## What is a ‘Salvage Value’

Salvage value is the estimated value that the owner is paid when the item is sold at the end of its useful life. The value is used to determine annual depreciation in the accounting records, and salvage value is used to calculate depreciation expense on the tax return. The value is based on an estimate of the asset’s value, or the value can be determined by a regulatory body, such as the U.S. Internal Revenue Service (IRS).

## Explaining ‘Salvage Value’

The salvage value is used in conjunction with the purchase price and a specific accounting method to determine the amount of annual depreciation on the asset. A business owner can choose the straight-line depreciation method, which means that an equal amount of depreciation is recognized each year. If, instead, the owner chooses an accelerated method of depreciation, the company recognizes more depreciation in the early years and less in the later years of the asset’s useful life.

## How Straight-Line Depreciation Works

Assume, for example, that a company buys a machine at a cost of $5,000, and that the machine has a value of $1,000 and a useful life of five years. Based on these assumptions, the annual depreciation using the straight-line method is: ($5,000 cost – $1,000 salvage value) / 5 years, or $800 per year. The asset’s depreciable base is the cost less value, or $4,000. Salvage value is subtracted from the cost of the asset in the depreciation calculation, because the owner sells the asset once the depreciated value declines.

## How to calculate salvage value

It is the estimated amount that an asset is worth at the end of its useful life. To calculate it, you will need to know the estimated length of the asset’s useful life and its expected rate of depreciation. The salvage value is then calculated by subtracting the total depreciation from the original purchase price. For example, if an asset has a useful life of 10 years and is expected to depreciate at a rate of 10% per year, its value would be calculated as follows: Original purchase price – (10 years x 10% depreciation) = Salvage value. In this case, the salvage value would be $0. So, when calculating salvage value, it is important to keep in mind that it is not always equal to the original purchase price.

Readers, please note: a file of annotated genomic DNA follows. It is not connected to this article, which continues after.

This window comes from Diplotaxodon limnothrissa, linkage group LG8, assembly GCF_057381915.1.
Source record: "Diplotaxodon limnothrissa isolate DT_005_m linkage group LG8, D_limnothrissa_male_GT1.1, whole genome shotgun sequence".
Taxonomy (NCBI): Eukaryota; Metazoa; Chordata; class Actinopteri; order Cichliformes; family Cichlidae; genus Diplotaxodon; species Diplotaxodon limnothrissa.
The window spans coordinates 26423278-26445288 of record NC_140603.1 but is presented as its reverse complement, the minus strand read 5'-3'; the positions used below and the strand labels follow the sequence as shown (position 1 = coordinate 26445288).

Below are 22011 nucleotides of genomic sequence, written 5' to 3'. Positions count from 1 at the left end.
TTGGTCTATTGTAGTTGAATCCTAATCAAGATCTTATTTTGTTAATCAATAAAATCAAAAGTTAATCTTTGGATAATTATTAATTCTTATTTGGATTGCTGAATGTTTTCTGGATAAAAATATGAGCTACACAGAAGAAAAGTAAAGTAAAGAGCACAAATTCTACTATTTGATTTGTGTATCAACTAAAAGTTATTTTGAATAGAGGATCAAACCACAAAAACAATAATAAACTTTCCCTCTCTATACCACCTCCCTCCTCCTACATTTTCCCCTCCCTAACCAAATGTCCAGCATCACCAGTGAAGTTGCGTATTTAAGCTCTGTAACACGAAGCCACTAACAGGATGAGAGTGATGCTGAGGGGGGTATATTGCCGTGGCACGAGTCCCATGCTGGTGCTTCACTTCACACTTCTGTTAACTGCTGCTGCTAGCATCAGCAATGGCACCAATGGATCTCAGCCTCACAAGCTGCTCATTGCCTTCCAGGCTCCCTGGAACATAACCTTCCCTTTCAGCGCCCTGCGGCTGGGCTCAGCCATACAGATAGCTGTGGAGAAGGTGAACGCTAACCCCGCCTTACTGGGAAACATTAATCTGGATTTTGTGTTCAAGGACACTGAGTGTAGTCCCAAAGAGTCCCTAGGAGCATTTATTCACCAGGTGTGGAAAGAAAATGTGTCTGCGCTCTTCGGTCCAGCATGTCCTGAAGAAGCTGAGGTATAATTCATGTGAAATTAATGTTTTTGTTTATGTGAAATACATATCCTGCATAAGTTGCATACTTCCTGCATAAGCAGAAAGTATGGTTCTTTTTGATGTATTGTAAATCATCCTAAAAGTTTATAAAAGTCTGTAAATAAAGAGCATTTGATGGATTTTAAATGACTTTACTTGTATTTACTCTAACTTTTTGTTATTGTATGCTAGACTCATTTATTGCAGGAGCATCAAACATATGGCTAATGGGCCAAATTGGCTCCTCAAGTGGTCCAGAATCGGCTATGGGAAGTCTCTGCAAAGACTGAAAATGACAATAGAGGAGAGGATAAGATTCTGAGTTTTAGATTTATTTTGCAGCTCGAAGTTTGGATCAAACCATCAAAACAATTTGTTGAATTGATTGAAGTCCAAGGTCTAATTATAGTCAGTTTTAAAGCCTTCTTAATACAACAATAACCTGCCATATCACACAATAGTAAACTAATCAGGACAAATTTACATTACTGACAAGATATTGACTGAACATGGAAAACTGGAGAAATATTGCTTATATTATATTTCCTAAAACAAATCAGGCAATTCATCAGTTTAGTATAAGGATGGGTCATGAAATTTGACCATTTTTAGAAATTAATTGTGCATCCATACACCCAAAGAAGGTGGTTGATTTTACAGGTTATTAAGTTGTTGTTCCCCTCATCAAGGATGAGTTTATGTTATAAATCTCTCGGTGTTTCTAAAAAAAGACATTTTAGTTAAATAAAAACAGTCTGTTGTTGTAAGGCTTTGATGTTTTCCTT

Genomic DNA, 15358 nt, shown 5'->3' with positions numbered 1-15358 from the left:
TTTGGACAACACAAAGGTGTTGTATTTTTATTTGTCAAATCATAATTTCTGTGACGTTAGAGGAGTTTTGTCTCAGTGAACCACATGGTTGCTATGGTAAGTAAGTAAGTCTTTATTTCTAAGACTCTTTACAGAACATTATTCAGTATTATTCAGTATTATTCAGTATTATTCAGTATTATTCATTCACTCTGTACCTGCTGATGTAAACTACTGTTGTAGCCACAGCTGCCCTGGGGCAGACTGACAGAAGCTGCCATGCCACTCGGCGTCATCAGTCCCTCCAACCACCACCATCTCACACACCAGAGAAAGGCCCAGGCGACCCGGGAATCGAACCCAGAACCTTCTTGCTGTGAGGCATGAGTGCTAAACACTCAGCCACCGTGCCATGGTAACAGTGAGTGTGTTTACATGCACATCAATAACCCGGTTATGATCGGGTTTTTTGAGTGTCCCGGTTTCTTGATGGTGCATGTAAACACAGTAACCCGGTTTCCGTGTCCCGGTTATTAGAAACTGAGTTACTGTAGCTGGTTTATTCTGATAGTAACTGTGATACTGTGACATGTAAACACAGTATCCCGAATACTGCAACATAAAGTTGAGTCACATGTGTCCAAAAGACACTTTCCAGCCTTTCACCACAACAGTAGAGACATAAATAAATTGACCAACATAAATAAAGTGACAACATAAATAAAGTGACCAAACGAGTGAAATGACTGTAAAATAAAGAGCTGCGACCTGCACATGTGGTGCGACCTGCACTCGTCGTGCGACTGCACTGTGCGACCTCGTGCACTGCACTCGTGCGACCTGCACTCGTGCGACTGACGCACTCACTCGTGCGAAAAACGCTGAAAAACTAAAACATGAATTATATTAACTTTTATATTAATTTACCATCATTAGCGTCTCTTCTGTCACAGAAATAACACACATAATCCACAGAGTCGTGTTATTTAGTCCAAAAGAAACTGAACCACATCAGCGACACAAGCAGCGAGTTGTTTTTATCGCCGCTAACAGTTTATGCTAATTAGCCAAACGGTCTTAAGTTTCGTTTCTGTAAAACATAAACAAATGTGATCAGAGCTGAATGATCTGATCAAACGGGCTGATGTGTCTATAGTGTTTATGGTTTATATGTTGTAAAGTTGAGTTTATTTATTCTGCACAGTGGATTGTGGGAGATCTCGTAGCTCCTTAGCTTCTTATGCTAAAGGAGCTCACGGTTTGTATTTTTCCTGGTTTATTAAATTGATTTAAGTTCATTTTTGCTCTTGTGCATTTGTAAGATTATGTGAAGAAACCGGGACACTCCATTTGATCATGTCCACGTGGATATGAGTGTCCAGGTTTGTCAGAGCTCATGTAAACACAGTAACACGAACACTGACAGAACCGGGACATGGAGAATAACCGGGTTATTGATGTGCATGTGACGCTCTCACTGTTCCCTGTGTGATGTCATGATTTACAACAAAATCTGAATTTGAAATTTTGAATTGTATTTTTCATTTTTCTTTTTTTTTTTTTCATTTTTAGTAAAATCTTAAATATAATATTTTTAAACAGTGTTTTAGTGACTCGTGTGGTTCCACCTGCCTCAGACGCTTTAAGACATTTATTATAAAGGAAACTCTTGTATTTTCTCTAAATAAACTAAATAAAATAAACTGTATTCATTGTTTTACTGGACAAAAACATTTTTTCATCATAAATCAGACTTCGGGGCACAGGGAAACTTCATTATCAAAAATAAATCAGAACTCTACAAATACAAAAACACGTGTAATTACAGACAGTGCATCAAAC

## Factors that influence salvage value

There are a number of factors that can influence the salvage value of a piece of equipment or machinery. Age, condition, and brand are all important considerations. Generally speaking, older items will have a lower salvage value than newer ones. Likewise, items that are in poor condition will have a lower salvage value than those that are well-maintained. And finally, some brands are simply more valuable than others. For example, a piece of Caterpillar equipment is likely to have a higher salvage value than a similar piece of equipment from a lesser-known brand. Of course, these are just general guidelines – ultimately, the actual salvage value of an item will be determined by the market conditions at the time it is sold.

## Examples of how to use salvage value

When an asset is sold, its salvage value is the amount that the selling price exceeds the book value. The salvage value is important because it represents the potential profit that can be made from the sale of an asset. For example, if a company sells a piece of equipment for $1,000 and its book value is $700, then the salvage value is $300. The salvage value can also be used to reduce the cost of an asset. For example, if a company purchases a piece of equipment for $1,000 and its expected salvage value is $200, then the cost of the asset is $800. The salvage value can also be used to calculate the depreciation expense. For example, if an asset has a cost of $1,000 and an expected salvage value of $200, then the depreciation expense is $800 per year.

## Factoring in Accelerated Deprecation Methods

Accelerated depreciation means that the asset’s depreciation is greater in the early years of the useful life and a smaller amount in later years. One popular method is the double-declining balance (DDB) method, which uses a depreciation rate that is twice is straight-line percentage. In the machine example, the rate of annual depreciation is ($800 annual depreciation / $4,000 depreciable base), or 20%. The DDB method calculates the first year of depreciation on the machine as ($5,000 machine cost X 40%), of $2,000. Because DDB uses a rate that is twice as large as the straight-line rate, more depreciation is recognized in the early years of the asset’s useful life.